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Experiences Using Micro Frontends at IKEA

MMS Founder

Article originally posted on InfoQ. Visit InfoQ

Today, we are aware that we should normally not have our whole enterprise in one service, so we split up the enterprise architecture in smaller services, microservices. But we are also starting to realize that we have the same problems with the frontend monolith as we had with the backend monolith, Gustaf Nilsson Kotte explained in a recent interview hosted by Stefan Tilkov. Using a micro frontend architecture, he breaks the frontend into smaller parts to allow for teams to deploy autonomously, thus enabling continuous delivery for web frontends.

Kotte, IT consultant at Jayway and currently working as a web architect for IKEA, prefers splitting a system vertically to create self-contained systems with both backend and frontend built by the same team. He believes that teams up to around 10 – 12 people works well, above that the team gets less effective. He also thinks that a team can have more than one service if they are small, although this puts a pressure on the architecture since both teams and services should be autonomous.

When asked by Tilkov how he would set up a group of 24 people, Kotte is not in favour of creating one frontend team and two backend teams, arguing that a backend team being able to deliver value to the end user will likely need a change by the frontend team. Two backend teams may also create an increasing queue of frontend stories. Instead he prefers two separate teams of 12 people, each working with their own backend and frontend services and able to deploy in their own pace, although this brings a new set of problems you must deal with, like collaboration and reuse of components.

For Kotte, microservices is about diverse and heterogeneous architectures, allowing for different technologies, and he believes this should also be true for the frontend. The frontend landscape is still changing a lot and he has seen a few large rewrite projects of frontends and notes that we tend to underestimate the cost of these rewrites. A 2-4 years cycle of rewrites is not good for business, instead we should have support for a diverse technology stack in the frontend from the start.

Not being able to rely on one single framework like React or Vue, and not writing your own framework, which he sees as a trap, the only solution Kotte has found that enables the same benefits in the frontend that we expect from backend microservices is to use some form of transclusion mechanism – a way to include one electronic document into another document. On the client side one example of transclusion is the image tag. The tag has a source attribute referring to an URL and the browser will replace the tag with the actual image during rendering – the browser transcludes the HTML document with the image document.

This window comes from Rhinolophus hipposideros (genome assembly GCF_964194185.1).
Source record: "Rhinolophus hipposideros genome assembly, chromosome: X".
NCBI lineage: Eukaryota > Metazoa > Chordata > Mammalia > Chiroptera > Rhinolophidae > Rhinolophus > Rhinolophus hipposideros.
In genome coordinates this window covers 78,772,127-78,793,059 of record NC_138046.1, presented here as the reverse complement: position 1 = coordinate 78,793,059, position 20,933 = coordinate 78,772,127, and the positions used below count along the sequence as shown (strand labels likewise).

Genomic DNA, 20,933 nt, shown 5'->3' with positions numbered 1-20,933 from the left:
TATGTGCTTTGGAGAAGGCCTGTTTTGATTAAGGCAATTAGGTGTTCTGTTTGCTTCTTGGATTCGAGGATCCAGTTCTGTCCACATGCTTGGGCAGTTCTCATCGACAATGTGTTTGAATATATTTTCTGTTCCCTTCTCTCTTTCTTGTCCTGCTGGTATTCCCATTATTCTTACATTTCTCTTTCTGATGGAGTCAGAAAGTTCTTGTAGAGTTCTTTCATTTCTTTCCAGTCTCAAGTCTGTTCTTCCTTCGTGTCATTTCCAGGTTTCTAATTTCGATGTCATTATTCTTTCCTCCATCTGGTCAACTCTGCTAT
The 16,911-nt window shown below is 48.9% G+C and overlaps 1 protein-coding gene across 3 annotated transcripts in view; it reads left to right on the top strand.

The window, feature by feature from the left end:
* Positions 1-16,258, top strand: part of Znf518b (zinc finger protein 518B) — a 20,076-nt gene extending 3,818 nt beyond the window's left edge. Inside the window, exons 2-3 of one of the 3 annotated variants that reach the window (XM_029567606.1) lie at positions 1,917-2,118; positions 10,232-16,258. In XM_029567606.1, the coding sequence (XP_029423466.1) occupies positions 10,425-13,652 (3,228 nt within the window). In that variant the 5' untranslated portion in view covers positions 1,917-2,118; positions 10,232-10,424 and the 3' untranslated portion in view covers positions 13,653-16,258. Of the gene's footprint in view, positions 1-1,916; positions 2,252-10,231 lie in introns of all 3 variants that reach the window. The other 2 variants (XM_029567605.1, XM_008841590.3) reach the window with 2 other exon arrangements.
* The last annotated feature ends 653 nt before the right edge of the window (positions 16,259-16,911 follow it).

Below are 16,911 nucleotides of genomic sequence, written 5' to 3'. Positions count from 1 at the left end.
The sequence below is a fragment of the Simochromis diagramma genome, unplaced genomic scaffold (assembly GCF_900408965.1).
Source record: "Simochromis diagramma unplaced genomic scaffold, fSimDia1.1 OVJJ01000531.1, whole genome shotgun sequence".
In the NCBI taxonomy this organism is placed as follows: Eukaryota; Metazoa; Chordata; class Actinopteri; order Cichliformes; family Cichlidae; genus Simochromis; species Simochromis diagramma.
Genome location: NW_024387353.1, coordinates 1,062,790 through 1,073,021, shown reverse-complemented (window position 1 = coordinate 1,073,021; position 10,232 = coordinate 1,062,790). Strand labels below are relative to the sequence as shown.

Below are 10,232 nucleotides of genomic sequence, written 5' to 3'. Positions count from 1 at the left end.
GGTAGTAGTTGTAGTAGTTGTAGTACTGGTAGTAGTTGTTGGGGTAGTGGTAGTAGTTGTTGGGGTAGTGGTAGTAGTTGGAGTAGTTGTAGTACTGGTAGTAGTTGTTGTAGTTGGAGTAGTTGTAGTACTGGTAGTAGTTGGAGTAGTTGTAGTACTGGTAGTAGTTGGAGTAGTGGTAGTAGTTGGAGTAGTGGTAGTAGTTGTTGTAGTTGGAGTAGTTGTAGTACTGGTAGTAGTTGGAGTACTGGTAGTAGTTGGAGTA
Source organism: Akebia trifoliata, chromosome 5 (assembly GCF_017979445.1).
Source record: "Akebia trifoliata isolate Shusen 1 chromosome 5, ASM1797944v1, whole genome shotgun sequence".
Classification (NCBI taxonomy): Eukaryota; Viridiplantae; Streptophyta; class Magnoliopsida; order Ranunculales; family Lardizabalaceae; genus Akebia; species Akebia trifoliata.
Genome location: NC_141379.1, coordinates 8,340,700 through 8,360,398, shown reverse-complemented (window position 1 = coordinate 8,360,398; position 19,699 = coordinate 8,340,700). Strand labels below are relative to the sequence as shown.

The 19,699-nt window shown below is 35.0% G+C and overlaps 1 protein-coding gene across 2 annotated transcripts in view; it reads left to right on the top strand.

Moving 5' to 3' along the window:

On the server side Edge Side Includes (ESI) corresponds to the image tag but for HTML. It has a source attribute and the URL points to a resource that must be fetched and included in the resulting document. ESI is the fundamental technology at IKEA for the micro frontends concept. They have the notion of pages and fragments, and a team will have responsibility for a set of pages and fragments. Pages can then have ESI references to fragments, and those references can cross team boundaries. One example is a product team which has fragments for product thumbnails. Other teams can then refer to these product thumbnails instead of creating something themselves.

Since pages are assembled by fragments produced by different teams and possibly using different technologies, all these fragments need to fit together somehow. To solve this, the teams at IKEA are using a technique called self-contained fragments, allowing for everything a fragment needs, like CSS and JavaScript, to be included. You shouldn’t have to think about the dependencies for a fragment, just include one ESI for styles, and one ESI for scripts, and you should be done. Kotte notes that the technique itself is a bit complicated but for the teams using it it’s quite simple.

To get pages and fragments to work together they have only setup a few rules. Instead of trying to deal with everything that can go bad beforehand, they have a general approach of fixing errors fast, favouring mean-time-to-recovery over mean-time-between-failures.

Kotte concludes by emphasizing that the architecture he describes isn’t necessarily the right architecture for everyone. You must look at the trade-offs at an organizational level and from the pros and cons of different designs find the best solution.

To learn more about micro frontends Kotte recommends an article he wrote earlier, and his presentation about Microservice Websites at Øredev 2018. There is also a website dedicated to micro frontends.

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